There’s never really a wrong time to run a social media audit – feeling like your social media presence has gone stale, or you’re not seeing the results you’d like, can be a good indicator that it’s time to re-visit what you’ve been doing, and take stock of your social media presence.

Thinking of giving your social profiles a spring clean? Here’s an overview of the system I follow to conduct social media audits.

1. List all of Social Media Networks you’ve active on

Step one in any audit, is to take a look at what you’re currently doing, so we’ll start by looking at the social media networks you’re currently active on.

2. Analyze

Analyzing each social network is the most tedious part of the audit process, but in order to clean up your social media efforts, you have to know how each network is performing.

Some key stats to consider are:

  1. Traffic each social network is driving to your website
  2. Sales which can be attributed to each social media network
  3. Newsletter sign-ups from social media
  4. The size and engagement rate of each social media network

4. Decide Which Networks to Keep

By taking into consideration which networks are working for your brand, you can then decide to keep all of your social media profiles active, or maybe get rid of some.

Remember that you don’t necessarily need to be on every network, so don’t be afraid to let go of the ones that aren’t working.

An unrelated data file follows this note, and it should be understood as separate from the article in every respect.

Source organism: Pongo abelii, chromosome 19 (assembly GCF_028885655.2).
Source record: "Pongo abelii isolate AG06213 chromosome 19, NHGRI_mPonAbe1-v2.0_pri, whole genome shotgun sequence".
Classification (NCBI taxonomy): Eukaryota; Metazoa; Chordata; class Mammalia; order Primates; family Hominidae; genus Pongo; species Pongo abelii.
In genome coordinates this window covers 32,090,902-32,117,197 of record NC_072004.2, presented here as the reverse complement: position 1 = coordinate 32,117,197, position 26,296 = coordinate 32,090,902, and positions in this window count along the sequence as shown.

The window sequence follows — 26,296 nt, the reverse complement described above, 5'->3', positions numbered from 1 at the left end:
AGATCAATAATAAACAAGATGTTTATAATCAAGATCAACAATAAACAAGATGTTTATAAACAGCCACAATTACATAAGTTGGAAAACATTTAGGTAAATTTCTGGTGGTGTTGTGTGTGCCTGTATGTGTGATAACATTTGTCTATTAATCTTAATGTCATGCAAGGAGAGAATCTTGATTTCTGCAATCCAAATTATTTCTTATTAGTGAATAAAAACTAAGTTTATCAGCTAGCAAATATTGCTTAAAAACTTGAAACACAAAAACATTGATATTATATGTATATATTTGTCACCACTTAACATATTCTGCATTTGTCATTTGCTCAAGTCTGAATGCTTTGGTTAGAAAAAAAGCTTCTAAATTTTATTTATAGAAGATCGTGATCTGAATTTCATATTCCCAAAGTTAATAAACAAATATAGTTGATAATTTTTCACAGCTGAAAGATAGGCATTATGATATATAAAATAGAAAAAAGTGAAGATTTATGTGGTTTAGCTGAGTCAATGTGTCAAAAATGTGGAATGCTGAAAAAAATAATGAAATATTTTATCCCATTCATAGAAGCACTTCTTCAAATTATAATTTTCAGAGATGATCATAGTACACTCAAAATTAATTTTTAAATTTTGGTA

5. Clean Up Profiles

After you decide which networks are worth keeping, you can move on to cleaning up your profiles.

Take a look at your bios, any links you’ve included, profile and header images. Ensure everything’s up to date, and that your images are high quality.

6. Revisit Your Analytics to Adjust Your Strategy

After you’ve reviewed what profile changes you need to make, you can revisit the stats you gathered, including goals and benchmarks, and determine whether you need to adjust your strategy.

Here’s where the big picture for your brand comes into play. Perhaps you notice that you get a lot of likes on Instagram, but not too many comments – so you have to work on engagement. Maybe your Facebook posts are getting good reach, but not generating click-throughs.

You should also look at the trends in your engagement data, and the points in time where your account was doing well.